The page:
4. The name of Jehovah implies that God is unchangeable, or always the same. If he exists necessarily, he must always necessarily be what he is, and cannot be anything else. He is dependent upon none, and therefore he can be subject to no change from another. And he is infinitely perfect—and therefore cannot desire to change himself. So that he must be always the same through all duration, from eternity to eternity! He must be the same, not only as to his being—but as to his perfections; the same in power, wisdom, goodness, justice, and happiness. Thus he represents himself in his Word, as "the Father of lights, with whom is no variableness, neither shadow of turning," James 1:17. "The same yesterday, and today, and forever," Hebrews 13:8.

What a distinguished perfection is this! and indeed it is in Jehovah alone, whom immutability can be a perfection. The most excellent creature is capable of progressive improvements, and seems intended for it; and to fix such a creature at first in an immutable state, would be to limit and restrain it from higher degrees of perfection, and keep it always in a state of infancy.

But Jehovah is absolutely, completely, and infinitely perfect, at the highest summit of all possible excellency, infinitely beyond any addition to his perfection, and absolutely incapable of improvement! And consequently, and as there is no room for, so there is no need of, a change in him! His immutability is a perpetual, invariable continuance in the highest degree of excellency, and therefore the highest perfection. He is the cause and the spectator of an endless variety of changes in the universe—without the least change in himself. He sees worlds springing into being, existing a while—and then dissolving. He sees kingdoms and empires forming, rising—and then rushing headlong to ruin. He changes the times and the seasons; he removes kings, and sets up kings! Dan. 2:21.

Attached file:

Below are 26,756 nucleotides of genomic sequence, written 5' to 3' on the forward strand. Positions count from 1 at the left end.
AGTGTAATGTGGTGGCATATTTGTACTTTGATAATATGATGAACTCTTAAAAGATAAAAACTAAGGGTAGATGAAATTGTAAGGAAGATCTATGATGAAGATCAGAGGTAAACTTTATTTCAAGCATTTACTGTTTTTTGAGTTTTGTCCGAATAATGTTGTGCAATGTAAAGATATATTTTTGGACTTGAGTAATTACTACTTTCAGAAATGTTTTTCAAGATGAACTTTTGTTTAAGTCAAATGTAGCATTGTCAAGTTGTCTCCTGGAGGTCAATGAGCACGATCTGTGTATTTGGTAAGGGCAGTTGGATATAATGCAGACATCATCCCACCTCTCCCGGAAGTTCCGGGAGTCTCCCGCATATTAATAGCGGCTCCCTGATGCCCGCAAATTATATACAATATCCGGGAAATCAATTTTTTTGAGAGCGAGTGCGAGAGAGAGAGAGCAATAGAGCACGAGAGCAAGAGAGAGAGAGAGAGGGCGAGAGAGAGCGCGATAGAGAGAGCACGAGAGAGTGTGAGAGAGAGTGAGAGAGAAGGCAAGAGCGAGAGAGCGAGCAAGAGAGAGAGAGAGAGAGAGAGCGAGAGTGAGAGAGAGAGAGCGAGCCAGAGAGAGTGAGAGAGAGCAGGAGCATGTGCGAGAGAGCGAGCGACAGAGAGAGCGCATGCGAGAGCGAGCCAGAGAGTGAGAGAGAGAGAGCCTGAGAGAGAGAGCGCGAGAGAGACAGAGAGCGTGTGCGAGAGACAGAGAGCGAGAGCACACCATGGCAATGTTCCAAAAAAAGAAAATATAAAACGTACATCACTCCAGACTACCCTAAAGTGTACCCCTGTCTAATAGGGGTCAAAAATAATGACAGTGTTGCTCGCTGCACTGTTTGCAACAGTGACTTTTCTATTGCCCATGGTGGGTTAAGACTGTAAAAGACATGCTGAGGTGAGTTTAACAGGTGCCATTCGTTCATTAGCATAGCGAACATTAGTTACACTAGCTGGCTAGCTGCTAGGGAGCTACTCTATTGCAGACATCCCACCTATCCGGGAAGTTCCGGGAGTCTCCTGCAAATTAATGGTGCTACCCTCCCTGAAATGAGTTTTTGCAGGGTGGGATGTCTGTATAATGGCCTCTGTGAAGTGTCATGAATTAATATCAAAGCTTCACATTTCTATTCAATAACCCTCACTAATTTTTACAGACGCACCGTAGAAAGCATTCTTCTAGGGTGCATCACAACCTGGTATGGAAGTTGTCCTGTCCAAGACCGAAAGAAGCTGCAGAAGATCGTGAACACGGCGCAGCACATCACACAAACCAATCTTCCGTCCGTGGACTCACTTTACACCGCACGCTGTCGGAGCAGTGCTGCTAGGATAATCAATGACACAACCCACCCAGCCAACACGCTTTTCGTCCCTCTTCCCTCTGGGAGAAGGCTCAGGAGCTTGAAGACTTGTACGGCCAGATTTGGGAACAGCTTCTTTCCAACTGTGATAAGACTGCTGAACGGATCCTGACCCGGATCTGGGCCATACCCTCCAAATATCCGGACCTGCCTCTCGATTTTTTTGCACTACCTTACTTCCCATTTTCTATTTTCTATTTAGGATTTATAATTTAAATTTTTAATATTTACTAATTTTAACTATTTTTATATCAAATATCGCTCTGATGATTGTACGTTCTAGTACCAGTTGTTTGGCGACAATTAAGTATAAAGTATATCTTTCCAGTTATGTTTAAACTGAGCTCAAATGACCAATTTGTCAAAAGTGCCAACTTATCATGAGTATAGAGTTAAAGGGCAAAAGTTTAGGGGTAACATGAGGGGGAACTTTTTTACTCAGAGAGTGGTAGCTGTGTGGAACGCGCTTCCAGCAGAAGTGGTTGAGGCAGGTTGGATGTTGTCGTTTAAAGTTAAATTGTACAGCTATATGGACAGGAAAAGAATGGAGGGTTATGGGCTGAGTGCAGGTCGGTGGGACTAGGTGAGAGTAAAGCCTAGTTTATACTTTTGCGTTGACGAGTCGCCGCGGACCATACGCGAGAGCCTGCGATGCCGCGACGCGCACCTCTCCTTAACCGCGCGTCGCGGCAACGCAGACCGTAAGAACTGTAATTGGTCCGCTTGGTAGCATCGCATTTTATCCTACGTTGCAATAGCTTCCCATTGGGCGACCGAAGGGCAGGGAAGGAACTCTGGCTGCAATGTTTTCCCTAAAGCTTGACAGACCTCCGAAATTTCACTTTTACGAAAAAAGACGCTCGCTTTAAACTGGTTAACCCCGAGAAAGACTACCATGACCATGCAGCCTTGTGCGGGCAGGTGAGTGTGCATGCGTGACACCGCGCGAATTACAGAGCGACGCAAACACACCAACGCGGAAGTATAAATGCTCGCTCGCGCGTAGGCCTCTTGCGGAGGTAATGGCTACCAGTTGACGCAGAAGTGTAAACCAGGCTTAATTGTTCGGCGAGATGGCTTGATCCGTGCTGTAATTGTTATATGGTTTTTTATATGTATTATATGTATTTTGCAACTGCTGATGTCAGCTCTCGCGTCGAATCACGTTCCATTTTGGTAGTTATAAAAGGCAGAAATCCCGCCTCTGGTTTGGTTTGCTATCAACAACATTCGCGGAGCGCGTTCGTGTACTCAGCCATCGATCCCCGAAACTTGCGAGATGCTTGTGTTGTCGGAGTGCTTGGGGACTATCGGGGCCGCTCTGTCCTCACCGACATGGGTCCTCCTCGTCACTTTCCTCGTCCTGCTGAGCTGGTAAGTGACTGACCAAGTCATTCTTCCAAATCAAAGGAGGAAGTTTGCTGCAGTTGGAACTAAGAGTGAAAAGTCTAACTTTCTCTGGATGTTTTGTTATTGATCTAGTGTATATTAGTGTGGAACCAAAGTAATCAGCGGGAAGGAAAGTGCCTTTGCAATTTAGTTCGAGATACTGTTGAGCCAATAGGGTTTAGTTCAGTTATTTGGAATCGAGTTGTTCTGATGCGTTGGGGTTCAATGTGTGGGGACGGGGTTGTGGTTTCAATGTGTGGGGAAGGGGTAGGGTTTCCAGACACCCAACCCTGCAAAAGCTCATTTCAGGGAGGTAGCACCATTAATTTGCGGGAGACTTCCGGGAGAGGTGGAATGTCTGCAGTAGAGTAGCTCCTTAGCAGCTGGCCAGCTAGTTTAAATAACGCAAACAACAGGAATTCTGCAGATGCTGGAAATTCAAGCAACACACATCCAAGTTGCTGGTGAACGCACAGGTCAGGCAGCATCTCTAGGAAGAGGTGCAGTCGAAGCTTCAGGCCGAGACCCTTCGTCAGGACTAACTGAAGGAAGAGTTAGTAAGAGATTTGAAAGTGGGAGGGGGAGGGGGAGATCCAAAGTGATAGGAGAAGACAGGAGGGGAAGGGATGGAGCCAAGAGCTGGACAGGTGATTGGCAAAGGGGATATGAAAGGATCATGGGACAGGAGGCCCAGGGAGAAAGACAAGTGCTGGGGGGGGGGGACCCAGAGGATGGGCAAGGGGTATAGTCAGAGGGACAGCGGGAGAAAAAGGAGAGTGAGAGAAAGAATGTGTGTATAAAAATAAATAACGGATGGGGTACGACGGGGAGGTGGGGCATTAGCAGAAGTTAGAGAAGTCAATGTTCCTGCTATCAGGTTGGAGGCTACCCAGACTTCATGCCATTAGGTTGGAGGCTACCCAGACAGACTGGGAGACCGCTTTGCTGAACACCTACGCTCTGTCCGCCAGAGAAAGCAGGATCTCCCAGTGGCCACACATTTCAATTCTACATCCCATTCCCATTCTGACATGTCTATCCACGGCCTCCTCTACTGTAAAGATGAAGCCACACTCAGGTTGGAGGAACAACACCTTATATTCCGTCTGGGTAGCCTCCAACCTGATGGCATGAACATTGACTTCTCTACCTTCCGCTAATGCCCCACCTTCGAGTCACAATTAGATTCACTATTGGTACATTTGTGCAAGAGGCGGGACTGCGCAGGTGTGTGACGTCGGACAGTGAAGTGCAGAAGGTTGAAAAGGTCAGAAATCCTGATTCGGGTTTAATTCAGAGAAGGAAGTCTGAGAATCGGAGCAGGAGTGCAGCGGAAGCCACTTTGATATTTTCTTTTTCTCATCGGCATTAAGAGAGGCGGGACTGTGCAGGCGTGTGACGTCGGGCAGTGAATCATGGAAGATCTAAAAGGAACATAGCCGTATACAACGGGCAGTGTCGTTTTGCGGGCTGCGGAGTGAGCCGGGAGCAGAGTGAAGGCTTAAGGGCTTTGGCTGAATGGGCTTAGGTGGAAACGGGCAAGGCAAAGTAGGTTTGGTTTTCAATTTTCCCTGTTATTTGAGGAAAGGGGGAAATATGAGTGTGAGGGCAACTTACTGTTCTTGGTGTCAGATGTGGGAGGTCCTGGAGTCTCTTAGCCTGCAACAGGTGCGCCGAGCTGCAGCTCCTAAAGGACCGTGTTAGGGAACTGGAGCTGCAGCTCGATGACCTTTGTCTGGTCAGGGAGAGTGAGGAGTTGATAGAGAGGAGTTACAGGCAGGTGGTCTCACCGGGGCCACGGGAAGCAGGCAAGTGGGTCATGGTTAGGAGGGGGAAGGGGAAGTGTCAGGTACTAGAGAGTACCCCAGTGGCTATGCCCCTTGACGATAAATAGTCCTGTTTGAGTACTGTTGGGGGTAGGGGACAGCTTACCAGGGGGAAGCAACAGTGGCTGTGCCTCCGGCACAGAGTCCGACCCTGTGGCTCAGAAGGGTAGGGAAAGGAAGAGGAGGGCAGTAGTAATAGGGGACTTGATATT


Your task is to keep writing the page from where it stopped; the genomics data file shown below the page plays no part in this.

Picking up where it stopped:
And he sees the fickleness and vicissitudes of mortals; he sees generations upon generations vanishing like successive shadows; he sees them now wise—now foolish; now in pursuit of one thing—now of another; now happy—now miserable, and in a thousand different forms. He sees the revolutions in nature, the successions of the seasons, and of night and day. These and a thousand other alterations he beholds, and they are all produced or permitted by his all-ruling providence. But all these make no change in him! His being, his perfections, his counsels, and his happiness—are invariably and eternally the same!